How far should a locally elected official have to go to avoid business dealings in his city or county?
That question is being tested in Frederick County, where County Commissioner Kirby Delauter has chosen to ignore a county ethics commission's opinion directing his construction firm, W.F. Delauter & Son Inc., to stop doing business in the county.
We think he's right to do so. The Frederick County Ethics Commission's decision, issued in 2010, briefly reversed and then put back into effect last year, was far too sweeping in its prohibition and, unfortunately, demonstrates that sometimes well-meaning efforts to create high ethical standards for officeholders can stray too far from common sense.
First, a bit of background. Mr. Delauter, a Republican, was elected as part of a four-person slate in 2010 that promised a pro-business, smaller government approach to the growing county. His company builds roads, water and sewer systems, storm water management and other forms of infrastructure.
Mr. Delauter's clients include Frederick County, so even before the company president took office two years ago, he asked the ethics board for an opinion on what he should do — expecting that he might have to recuse himself from certain votes involving construction contracts or regulations.
Instead, the commission advised him that he could no longer bid for county work. That was perfectly reasonable in our view. While the county's sealed bidding process might preclude the commissioner from getting favorable treatment, any revisions to a contract involving his firm would be ultimately reviewed by county employees who serve at the pleasure of the county commissioners.
Although Mr. Delauter may only be one of five board members, (all of whom are Republicans) it wouldn't be hard to imagine members of his slate siding with him in any contract dispute. As the ethics commission noted, the voters have a right to "be assured that the impartiality and independent judgment of public officials and employees will be maintained."
But here's where the commission went too far. It also ruled that since county employees may have to regulate Mr. Delauter's company (chiefly through the inspections process), he should not do business of any kind in the county "when that work will be subject to inspection and approval by county employees or officials."
That kind of ethical purity may sound appealing, but how far might such reasoning go? What if a county commissioner wanted to build a home? That work, too, would have to be inspected. What if that home was broken into, or what if the commissioner was stopped for speeding? Government-employed police might be involved.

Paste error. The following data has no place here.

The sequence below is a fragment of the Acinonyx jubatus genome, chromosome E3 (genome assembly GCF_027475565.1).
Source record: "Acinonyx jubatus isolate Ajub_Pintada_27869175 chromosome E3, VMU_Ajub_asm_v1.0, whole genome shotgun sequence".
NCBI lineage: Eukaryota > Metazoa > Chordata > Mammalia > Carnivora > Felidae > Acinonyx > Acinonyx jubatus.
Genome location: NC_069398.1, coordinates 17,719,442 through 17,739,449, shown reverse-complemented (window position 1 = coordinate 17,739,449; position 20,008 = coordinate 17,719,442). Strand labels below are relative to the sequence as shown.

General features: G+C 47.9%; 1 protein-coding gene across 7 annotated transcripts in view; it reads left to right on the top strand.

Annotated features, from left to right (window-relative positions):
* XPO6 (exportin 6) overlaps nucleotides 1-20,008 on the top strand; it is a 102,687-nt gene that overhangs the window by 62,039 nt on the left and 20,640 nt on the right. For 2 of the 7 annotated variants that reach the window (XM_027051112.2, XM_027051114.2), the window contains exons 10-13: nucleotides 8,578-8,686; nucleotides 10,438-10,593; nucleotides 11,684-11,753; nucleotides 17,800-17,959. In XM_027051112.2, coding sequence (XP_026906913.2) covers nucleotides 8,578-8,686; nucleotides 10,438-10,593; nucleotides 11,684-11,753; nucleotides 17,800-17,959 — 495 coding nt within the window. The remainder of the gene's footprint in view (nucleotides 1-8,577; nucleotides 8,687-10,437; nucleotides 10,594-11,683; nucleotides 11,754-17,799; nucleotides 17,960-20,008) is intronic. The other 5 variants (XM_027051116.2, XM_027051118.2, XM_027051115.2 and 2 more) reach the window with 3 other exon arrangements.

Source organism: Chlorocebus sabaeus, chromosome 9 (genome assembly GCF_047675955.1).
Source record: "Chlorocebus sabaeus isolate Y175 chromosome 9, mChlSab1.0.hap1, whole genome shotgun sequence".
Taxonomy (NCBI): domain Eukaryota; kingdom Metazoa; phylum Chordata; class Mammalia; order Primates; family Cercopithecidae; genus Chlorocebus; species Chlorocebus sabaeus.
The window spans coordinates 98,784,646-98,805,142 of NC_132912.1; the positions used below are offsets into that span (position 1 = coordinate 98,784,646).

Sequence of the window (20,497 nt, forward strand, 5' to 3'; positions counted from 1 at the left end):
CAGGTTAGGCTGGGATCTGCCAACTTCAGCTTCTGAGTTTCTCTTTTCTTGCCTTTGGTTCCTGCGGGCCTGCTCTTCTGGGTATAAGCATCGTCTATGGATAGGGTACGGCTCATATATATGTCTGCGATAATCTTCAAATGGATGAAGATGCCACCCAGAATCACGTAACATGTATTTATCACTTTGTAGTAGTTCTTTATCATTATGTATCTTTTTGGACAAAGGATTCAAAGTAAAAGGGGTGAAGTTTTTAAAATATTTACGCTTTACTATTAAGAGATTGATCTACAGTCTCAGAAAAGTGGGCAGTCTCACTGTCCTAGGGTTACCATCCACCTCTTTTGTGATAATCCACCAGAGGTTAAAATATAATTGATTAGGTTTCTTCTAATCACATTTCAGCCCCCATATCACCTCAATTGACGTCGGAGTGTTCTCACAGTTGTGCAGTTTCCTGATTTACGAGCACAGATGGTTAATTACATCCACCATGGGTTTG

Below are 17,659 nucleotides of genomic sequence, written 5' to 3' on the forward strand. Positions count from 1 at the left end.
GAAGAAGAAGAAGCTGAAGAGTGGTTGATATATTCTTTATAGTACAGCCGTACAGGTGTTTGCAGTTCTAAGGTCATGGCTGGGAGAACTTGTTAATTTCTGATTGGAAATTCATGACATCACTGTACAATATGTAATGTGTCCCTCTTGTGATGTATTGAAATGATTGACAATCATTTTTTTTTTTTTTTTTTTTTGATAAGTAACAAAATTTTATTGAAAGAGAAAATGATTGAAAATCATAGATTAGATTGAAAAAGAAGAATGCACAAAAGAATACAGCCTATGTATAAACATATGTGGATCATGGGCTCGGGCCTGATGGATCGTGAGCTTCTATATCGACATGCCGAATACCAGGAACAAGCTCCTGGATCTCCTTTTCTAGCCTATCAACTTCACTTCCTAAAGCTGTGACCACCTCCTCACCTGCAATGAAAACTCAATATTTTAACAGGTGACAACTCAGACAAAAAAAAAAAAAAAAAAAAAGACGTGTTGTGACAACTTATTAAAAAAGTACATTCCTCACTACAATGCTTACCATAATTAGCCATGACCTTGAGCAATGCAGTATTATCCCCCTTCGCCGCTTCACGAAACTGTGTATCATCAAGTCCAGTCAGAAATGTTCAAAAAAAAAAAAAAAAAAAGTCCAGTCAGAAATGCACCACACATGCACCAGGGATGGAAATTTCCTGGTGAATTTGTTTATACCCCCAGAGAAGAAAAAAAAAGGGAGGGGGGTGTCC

Indeed, it's difficult to imagine any county resident leading a life wholly untouched by county services or employees. In addition to police and inspections, there's schools and trash collection, libraries, water and sewer service, roads and a jail (although one would like to think a commissioner wouldn't have a direct stake in that last one).
Mr. Delauter says not doing business for the county will cost his firm about 30 percent of its revenue, but doing no work of any kind in the county would mean a loss of about 70 percent. That would seem too much to ask of him and guarantee only that local business owners, at least those in the construction trade, never serve in public office.
In such cases, we believe the better course is usually to assure transparency. The public has a right to know when an elected official faces a genuine conflict of interest. Such records should be made available to all whenever possible. It's also reasonable to expect elected officials to refrain from voting on matters directly pertaining to their business or properties, particularly those that might increase the value of those investments.
In addition, there should be sufficient "whistle blower" protections in place so that county employees — building inspectors, included — can report any possible unethical behavior by a supervisor or elected officials without fear of retribution.
So far, no further action has been taken against Mr. Delauter despite his refusal to follow the commission's advice (beyond not bidding for county work). It appears unlikely to in the future as the board's membership has grown and those who wrote the opinion no longer represent a majority. But the panel ought to go further and not leave its earlier finding in place.
Without that, the ethics commission has raised serious doubts about who can hold public office in Frederick County. Business owners ought to have a seat at the governing table — even those whose businesses are sometimes regulated by the county.